June 11, 2013, New York – Today, the Center for Constitutional Rights (CCR) and the American Civil Liberties Union (ACLU) filed a response in district court to the government’s recent admission that it killed the three U.S. citizens at issue in their lawsuit, Al-Aulaqi v. Panetta. In a letter to Congress on May 22, 2013, Attorney General Eric Holder acknowledged that the United States killed Anwar Al-Aulaqi, Samir Khan, and 16-year-old Abdulrahman Al-Aulaqi, who died in drone strikes in Yemen in 2011. The organizations issued the following statement:
Two years after the fact, the president declassified what the entire world knew to be true—that the government killed three American citizens, including a 16-year-old boy. Now, the government continues to insist that the courts have no role in evaluating the legality of its actions. But the executive branch cannot simply declare the killings lawful and attempt to close the book on that basis. A federal judge, not executive officials examining their own conduct, must determine the constitutionality of the government's actions. We look forward to pressing that argument in court next month.
The government has moved to dismiss the lawsuit. Oral argument will be heard in D.C. district court on July 19, 2013.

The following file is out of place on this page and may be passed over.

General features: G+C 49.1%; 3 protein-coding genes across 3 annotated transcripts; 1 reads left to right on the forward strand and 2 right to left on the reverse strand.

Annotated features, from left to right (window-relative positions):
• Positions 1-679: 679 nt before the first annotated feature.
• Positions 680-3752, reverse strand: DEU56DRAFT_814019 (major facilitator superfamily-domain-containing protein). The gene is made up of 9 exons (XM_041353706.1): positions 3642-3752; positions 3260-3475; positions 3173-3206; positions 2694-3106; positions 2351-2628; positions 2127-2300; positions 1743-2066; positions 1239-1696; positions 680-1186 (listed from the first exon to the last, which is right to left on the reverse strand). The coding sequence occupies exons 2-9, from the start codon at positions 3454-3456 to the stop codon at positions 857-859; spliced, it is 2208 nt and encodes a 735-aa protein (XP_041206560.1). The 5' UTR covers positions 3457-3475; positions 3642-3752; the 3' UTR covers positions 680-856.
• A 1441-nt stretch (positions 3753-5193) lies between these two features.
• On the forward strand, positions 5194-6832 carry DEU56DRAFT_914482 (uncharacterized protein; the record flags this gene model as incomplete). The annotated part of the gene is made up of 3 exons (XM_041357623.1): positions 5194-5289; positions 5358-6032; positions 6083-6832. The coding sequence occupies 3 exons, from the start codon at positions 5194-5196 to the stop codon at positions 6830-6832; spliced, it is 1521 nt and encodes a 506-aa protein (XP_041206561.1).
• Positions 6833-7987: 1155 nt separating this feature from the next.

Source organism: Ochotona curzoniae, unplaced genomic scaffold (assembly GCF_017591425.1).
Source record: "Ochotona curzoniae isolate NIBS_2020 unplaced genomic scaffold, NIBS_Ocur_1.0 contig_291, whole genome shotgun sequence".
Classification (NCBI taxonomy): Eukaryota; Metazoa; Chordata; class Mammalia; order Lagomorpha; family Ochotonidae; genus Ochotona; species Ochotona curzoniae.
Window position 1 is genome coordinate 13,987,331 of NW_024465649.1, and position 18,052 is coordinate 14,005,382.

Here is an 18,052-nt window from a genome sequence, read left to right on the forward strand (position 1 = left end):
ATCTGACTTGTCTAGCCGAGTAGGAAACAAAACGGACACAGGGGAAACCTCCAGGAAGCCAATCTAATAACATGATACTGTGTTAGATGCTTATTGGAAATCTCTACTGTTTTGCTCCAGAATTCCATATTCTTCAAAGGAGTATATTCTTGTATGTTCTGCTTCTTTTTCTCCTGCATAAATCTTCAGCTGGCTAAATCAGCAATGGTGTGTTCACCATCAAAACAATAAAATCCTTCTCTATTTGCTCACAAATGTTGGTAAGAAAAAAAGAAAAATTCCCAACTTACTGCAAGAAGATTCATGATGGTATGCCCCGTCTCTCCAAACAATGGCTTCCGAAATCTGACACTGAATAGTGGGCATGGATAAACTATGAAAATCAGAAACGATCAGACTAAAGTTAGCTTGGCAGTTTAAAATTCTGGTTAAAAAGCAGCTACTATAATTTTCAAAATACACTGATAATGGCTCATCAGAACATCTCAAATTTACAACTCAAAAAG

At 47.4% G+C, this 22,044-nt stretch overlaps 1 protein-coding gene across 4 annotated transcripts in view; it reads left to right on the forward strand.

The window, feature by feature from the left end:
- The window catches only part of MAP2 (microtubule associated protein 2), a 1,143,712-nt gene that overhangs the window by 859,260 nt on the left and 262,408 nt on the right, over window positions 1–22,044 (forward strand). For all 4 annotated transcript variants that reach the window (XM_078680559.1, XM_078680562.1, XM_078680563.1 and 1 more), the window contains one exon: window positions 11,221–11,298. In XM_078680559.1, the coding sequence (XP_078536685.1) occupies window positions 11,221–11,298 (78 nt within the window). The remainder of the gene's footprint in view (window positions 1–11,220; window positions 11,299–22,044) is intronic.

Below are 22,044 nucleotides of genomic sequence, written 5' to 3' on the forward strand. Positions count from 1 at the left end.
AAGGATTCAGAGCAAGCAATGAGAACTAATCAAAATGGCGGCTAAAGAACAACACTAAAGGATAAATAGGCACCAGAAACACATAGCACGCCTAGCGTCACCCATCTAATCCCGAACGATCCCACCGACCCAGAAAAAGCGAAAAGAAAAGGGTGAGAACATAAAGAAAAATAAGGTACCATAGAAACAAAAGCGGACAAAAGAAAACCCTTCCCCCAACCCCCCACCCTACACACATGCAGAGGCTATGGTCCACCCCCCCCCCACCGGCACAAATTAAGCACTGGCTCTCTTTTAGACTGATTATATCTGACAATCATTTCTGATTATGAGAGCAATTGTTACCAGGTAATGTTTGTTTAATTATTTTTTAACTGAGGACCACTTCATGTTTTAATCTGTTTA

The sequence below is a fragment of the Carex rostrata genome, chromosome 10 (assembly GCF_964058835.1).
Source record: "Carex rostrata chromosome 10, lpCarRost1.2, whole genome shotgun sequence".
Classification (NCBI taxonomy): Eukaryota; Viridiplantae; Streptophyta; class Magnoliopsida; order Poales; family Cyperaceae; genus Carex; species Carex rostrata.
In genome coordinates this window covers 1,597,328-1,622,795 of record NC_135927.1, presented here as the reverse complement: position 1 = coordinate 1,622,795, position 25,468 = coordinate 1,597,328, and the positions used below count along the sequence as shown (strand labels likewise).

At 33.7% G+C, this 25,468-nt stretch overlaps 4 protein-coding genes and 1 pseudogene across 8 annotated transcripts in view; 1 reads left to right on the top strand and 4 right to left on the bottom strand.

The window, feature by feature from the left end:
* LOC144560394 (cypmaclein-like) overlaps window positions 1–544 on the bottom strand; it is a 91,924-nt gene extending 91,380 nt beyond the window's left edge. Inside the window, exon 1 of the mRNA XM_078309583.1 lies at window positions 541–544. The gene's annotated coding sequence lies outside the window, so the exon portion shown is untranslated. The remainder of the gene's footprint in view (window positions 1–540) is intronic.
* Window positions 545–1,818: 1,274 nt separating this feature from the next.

On July 18, 2012, the ACLU and CCR filed a lawsuit charging that senior CIA and military officials violated the Constitution and international law when they authorized and directed the drone strikes that resulted in the deaths of these three U.S. citizens in Yemen last year. The drone strikes were part of a broader, continuing practice of extrajudicial “targeted killing” by the United States outside the context of armed conflict.
On September 30, 2011, U.S. strikes killed Anwar Al-Aulaqi, who had been placed on CIA and JSOC “kill lists” over a year before, and another American, Samir Khan. Two weeks later, on October 14, U.S. strikes killed 16-year-old Abdulrahman Al-Aulaqi, Anwar Al-Aulaqi’s son, at an open-air restaurant.
The suit was filed on behalf of Nasser Al-Aulaqi, the father and grandfather of Anwar and Abdulrahman Al-Aulaqi, and Sarah Khan, the mother of Samir Khan. It names as defendants former Defense Secretary Leon Panetta; former CIA Director David Petraeus; Adm. William H. McRaven, Commander of the U.S. Special Operations Command and Gen. Joseph Votel, Commander of the Joint Special Operations Command.